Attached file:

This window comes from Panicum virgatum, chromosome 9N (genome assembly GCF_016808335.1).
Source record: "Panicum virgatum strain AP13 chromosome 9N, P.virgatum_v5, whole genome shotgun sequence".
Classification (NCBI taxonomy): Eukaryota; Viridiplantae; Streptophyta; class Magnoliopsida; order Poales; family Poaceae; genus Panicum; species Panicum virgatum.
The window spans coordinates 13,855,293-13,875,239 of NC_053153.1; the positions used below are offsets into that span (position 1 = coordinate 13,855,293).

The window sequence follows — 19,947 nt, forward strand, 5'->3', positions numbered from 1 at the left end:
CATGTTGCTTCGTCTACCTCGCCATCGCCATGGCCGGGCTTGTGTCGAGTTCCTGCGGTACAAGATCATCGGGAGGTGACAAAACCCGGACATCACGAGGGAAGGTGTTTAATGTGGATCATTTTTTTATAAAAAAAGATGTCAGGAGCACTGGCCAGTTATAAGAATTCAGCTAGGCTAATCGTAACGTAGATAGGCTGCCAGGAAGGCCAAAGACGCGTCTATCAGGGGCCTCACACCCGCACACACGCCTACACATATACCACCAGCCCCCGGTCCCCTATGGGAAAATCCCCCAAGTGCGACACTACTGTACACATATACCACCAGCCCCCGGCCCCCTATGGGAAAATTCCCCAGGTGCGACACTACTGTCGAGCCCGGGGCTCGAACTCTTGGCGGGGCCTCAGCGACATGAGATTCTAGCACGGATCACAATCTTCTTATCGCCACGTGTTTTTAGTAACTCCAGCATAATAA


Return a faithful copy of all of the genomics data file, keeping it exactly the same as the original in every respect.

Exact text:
This window comes from Panicum virgatum, chromosome 9N (genome assembly GCF_016808335.1).
Source record: "Panicum virgatum strain AP13 chromosome 9N, P.virgatum_v5, whole genome shotgun sequence".
Classification (NCBI taxonomy): Eukaryota; Viridiplantae; Streptophyta; class Magnoliopsida; order Poales; family Poaceae; genus Panicum; species Panicum virgatum.
The window spans coordinates 13,855,293-13,875,239 of NC_053153.1; the positions used below are offsets into that span (position 1 = coordinate 13,855,293).

The window sequence follows — 19,947 nt, forward strand, 5'->3', positions numbered from 1 at the left end:
CATGTTGCTTCGTCTACCTCGCCATCGCCATGGCCGGGCTTGTGTCGAGTTCCTGCGGTACAAGATCATCGGGAGGTGACAAAACCCGGACATCACGAGGGAAGGTGTTTAATGTGGATCATTTTTTTATAAAAAAAGATGTCAGGAGCACTGGCCAGTTATAAGAATTCAGCTAGGCTAATCGTAACGTAGATAGGCTGCCAGGAAGGCCAAAGACGCGTCTATCAGGGGCCTCACACCCGCACACACGCCTACACATATACCACCAGCCCCCGGTCCCCTATGGGAAAATCCCCCAAGTGCGACACTACTGTACACATATACCACCAGCCCCCGGCCCCCTATGGGAAAATTCCCCAGGTGCGACACTACTGTCGAGCCCGGGGCTCGAACTCTTGGCGGGGCCTCAGCGACATGAGATTCTAGCACGGATCACAATCTTCTTATCGCCACGTGTTTTTAGTAACTCCAGCATAATAA